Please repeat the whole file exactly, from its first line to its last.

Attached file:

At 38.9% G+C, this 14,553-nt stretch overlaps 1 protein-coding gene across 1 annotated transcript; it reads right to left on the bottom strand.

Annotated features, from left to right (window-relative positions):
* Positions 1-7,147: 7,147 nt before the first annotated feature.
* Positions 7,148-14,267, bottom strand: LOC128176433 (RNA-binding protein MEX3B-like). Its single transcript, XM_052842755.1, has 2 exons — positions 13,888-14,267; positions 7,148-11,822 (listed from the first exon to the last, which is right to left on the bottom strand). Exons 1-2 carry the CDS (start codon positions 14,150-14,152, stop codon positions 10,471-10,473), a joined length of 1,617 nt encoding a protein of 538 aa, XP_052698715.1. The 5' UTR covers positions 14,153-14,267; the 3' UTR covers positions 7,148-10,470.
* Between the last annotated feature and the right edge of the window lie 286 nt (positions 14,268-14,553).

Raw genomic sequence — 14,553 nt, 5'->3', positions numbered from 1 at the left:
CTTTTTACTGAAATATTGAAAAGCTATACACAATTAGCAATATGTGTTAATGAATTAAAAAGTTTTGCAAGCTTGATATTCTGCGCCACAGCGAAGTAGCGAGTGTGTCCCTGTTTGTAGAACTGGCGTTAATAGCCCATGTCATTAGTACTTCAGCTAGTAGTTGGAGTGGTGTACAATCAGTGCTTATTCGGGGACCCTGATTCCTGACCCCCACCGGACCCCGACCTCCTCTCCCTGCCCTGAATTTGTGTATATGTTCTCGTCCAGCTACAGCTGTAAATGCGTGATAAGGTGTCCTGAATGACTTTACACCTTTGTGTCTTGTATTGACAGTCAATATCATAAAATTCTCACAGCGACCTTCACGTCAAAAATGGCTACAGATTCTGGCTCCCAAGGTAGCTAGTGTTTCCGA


At 38.9% G+C, this 14,553-nt stretch overlaps 1 protein-coding gene across 1 annotated transcript; it reads right to left on the bottom strand.

Annotated features, from left to right (window-relative positions):
* Positions 1-7,147: 7,147 nt before the first annotated feature.
* Positions 7,148-14,267, bottom strand: LOC128176433 (RNA-binding protein MEX3B-like). Its single transcript, XM_052842755.1, has 2 exons — positions 13,888-14,267; positions 7,148-11,822 (listed from the first exon to the last, which is right to left on the bottom strand). Exons 1-2 carry the CDS (start codon positions 14,150-14,152, stop codon positions 10,471-10,473), a joined length of 1,617 nt encoding a protein of 538 aa, XP_052698715.1. The 5' UTR covers positions 14,153-14,267; the 3' UTR covers positions 7,148-10,470.
* Between the last annotated feature and the right edge of the window lie 286 nt (positions 14,268-14,553).

Raw genomic sequence — 14,553 nt, 5'->3', positions numbered from 1 at the left:
CTTTTTACTGAAATATTGAAAAGCTATACACAATTAGCAATATGTGTTAATGAATTAAAAAGTTTTGCAAGCTTGATATTCTGCGCCACAGCGAAGTAGCGAGTGTGTCCCTGTTTGTAGAACTGGCGTTAATAGCCCATGTCATTAGTACTTCAGCTAGTAGTTGGAGTGGTGTACAATCAGTGCTTATTCGGGGACCCTGATTCCTGACCCCCACCGGACCCCGACCTCCTCTCCCTGCCCTGAATTTGTGTATATGTTCTCGTCCAGCTACAGCTGTAAATGCGTGATAAGGTGTCCTGAATGACTTTACACCTTTGTGTCTTGTATTGACAGTCAATATCATAAAATTCTCACAGCGACCTTCACGTCAAAAATGGCTACAGATTCTGGCTCCCAAGGTAGCTAGTGTTTCCGA